Areas of endemism I, III, V and VI (Figs. 1, 2) coincide with the Scotia Arc of Marques & Pena Cantero (2010), and may be a transitional region for dispersal events of species distributed both in the Antarctic Peninsula and in the Magellan region (Pena Cantero et al., 1997; Pena Cantero & Vervoort, 2003, 2004--except the monotypic genus Mixoscyphus, which is exclusively in Antarctica (cf. Pena Cantero & Vervoort, 2005). These areas support the previously mentioned third and fourth hypotheses (Knox & Lowry, 1977). Nonetheless, this does not refute the hypothesis that vicariance influenced the isolation of the Magellanic (e.g., area V, Figs. 1, 2) from the Antarctic Peninsula (areas I and II, Figs. 1, 2). Thus, evolution in situ (hypothesis H1) may have also occurred with a fauna derived from the adjacent deepwater basin (hypothesis H2; cf. Knox & Lowry, 1977). Other areas of endemism (I, IV, VI to VIII; Figs. 1, 2) coincide with the Western High Antarctica Zone and Eastern High Antarctica Zone (Marques & Pena Cantero, 2010), and may be due to variations in depth, present oceanic currents and paleocurrents of the SO (Marques & Pena Cantero, 2010).

These results are coherent in part with ecological areas based on earlier informal biogeographic analyses (Hedgpeth, 1969; Briggs, 1974; Spalding et al., 2007). But, these results agree completely with previously hypothesized areas of endemism (Marques & Pena Cantero, 2010, cf. their Fig. 2), but now with more detail and defined subregions of those areas. These subregions suggest specific microhabitats for the benthic hydroid fauna of the SO that may be derived from dispersal or vicariant events.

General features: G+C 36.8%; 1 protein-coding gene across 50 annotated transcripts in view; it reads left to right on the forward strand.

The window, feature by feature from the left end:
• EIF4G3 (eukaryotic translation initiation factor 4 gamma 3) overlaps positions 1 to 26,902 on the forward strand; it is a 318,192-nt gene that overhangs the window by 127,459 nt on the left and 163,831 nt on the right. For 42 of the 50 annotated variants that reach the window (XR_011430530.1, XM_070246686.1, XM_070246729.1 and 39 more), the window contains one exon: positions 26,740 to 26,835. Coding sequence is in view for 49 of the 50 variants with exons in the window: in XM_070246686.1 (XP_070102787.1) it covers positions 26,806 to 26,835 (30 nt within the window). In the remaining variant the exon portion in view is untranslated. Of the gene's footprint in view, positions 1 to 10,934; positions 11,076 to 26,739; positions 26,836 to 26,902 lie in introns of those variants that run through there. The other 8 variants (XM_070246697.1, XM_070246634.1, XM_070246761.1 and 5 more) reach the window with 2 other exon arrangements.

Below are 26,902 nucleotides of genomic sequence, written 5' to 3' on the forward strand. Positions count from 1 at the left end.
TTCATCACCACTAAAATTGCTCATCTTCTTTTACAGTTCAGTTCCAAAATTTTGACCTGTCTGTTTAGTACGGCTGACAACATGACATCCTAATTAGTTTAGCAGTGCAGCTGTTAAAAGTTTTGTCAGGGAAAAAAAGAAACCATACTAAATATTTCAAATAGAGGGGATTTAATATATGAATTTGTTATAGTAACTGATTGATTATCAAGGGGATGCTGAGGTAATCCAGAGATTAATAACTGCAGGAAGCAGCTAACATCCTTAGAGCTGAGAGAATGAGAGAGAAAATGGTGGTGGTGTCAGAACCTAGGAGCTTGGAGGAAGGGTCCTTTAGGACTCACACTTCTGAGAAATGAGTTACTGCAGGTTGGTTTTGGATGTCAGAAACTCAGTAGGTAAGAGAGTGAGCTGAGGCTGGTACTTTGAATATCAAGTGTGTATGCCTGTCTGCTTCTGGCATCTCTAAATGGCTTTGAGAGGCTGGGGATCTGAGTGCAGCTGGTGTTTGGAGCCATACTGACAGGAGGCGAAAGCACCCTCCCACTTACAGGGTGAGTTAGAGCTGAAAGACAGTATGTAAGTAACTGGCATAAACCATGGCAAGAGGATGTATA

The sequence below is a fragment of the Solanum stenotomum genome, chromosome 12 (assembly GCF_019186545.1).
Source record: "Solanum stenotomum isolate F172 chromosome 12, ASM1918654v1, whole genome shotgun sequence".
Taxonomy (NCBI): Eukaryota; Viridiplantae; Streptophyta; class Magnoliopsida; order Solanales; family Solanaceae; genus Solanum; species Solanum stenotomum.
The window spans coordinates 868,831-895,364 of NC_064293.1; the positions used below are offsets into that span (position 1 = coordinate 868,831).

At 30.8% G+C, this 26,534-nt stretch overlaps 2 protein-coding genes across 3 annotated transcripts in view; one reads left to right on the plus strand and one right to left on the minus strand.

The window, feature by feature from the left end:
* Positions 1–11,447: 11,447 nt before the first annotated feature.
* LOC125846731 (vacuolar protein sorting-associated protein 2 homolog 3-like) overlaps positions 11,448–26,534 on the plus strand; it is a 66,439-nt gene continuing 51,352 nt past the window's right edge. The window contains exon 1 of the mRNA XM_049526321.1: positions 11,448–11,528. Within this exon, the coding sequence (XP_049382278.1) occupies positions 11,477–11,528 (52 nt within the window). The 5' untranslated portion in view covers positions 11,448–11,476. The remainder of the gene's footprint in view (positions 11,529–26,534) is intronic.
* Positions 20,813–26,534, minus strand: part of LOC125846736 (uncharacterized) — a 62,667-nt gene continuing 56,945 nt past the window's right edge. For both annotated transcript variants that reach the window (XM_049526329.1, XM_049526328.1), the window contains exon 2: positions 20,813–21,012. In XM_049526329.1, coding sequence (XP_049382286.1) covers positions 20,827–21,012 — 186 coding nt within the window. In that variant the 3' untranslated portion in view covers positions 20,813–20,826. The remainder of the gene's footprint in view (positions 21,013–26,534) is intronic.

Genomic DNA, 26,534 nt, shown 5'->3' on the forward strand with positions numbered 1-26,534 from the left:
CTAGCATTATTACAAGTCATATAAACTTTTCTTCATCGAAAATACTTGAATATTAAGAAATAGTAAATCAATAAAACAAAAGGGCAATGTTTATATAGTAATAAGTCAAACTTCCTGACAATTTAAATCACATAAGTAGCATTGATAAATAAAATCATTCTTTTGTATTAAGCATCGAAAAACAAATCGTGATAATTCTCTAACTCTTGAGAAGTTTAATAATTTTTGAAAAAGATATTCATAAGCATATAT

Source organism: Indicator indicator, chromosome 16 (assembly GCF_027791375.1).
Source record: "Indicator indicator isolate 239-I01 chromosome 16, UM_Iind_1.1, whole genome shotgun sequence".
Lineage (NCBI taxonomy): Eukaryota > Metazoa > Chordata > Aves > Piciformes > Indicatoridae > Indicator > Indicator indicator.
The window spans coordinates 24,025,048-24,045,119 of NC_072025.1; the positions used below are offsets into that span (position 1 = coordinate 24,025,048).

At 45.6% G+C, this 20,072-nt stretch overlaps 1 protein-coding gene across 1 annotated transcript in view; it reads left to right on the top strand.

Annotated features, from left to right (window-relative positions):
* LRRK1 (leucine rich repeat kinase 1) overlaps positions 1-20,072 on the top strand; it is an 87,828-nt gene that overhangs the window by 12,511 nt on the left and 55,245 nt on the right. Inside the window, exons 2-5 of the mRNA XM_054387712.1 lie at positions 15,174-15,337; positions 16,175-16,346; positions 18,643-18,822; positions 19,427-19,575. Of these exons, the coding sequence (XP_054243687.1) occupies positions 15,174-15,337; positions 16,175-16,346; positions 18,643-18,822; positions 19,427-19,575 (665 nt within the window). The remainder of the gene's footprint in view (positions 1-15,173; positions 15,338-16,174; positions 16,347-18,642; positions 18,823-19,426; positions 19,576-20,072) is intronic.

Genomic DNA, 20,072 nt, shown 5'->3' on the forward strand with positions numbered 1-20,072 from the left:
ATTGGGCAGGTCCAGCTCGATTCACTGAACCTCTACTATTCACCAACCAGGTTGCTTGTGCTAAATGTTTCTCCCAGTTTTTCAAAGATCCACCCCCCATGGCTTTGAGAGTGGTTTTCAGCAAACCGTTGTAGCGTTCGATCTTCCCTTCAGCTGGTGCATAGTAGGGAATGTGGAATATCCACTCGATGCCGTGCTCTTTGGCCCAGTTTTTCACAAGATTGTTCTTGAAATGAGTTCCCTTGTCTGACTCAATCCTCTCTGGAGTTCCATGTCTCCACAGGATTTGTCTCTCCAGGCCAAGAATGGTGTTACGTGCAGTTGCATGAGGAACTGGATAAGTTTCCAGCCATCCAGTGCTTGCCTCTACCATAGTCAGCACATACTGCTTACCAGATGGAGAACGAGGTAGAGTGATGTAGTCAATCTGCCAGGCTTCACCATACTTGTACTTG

If dispersal, then this suggests the formation of microhabitats, as a consequence of different strategies of larvae transportation, such as rafting of incrusting biota (e.g., on algae, wood) and oceanographic mechanisms (e.g., vortices and oceanic fronts). Both of these mechanisms are important for transportation of subantarctic/Antarctic plankton and benthos (including larvae of benthic or epipelagic organisms) along the southern polar region. If vicariance, historical and ecological barriers may have involved continental drift and climatic changes over time. Nevertheless, vicariance does not imply the absence of dispersal in the formation of the SO benthic hydroid fauna.

Considering the evolutionary history of the SO, an important question to be answered is how important were the intensity and periodicity of changes in sea level and ice (both in extent and quantity) in causing the depth and occupation of habitats along the Antarctic continental shelf (Clarke & Crame, 1989; Clarke et al., 2004). These phenomena influence marine areas of endemism because they contribute to the formation of new habitats and the availability of ecological niches, which in turn may alter the geographic distribution of the species. The SO biota has a complex evolutionary history associated with dispersal, vicariance and subsequent processes of oceanic restructuring. The use of different data sets and multiple evolutionary hypotheses will increase the explanatory power for understanding the peculiar processes leading to endemism and biogeographic patterns in the SO realm.

DOI: 103856/vol41-issue5-fulltext-20

ACKNOWLEDGEMENTS

This study was supported by CAPES (Proc. 9194/118; PROCAD and PROTAX), CNPq (Proc. 557333/ 2005-9; 490348/2006-8; 304720/2009-7, 562143/ 2010-6, 563106/2010-7, 564945/2010-2; 477156/ 2011-8), and FAPESP (Proc. 2004/09961-4; 2010/ 06927-0; 2010/52324-6; 2011/50242-5). This study is a contribution of NP-BioMar, USP. This study was also developed thanks to a research project (Ref. CTM2009-11128ANT) funded by the Ministerio de Ciencia e Innovacion of Spain and the Fondo Europeo de Desarrollo Regional (FEDER). James J. Roper revised the English in its entirety.

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Received: 28 February 2013; Accepted: 10 September 2013

Thais P. Miranda (1), Alvaro L. Pena Cantero (2) & Antonio C. Marques (1)

(1) Departamento de Zoologia, Instituto de Biociencias, Universidade de Sao Paulo Rua do Matao Trav. 14, 101, 05508-090, Sao Paulo, Brazil

(2) Instituto Cavanilles de Biodiversidad y Biologia Evolutiva, Departamento de Zoologia Universidad de Valencia, Apdo. Correos 22085, 46071 Valencia, Spain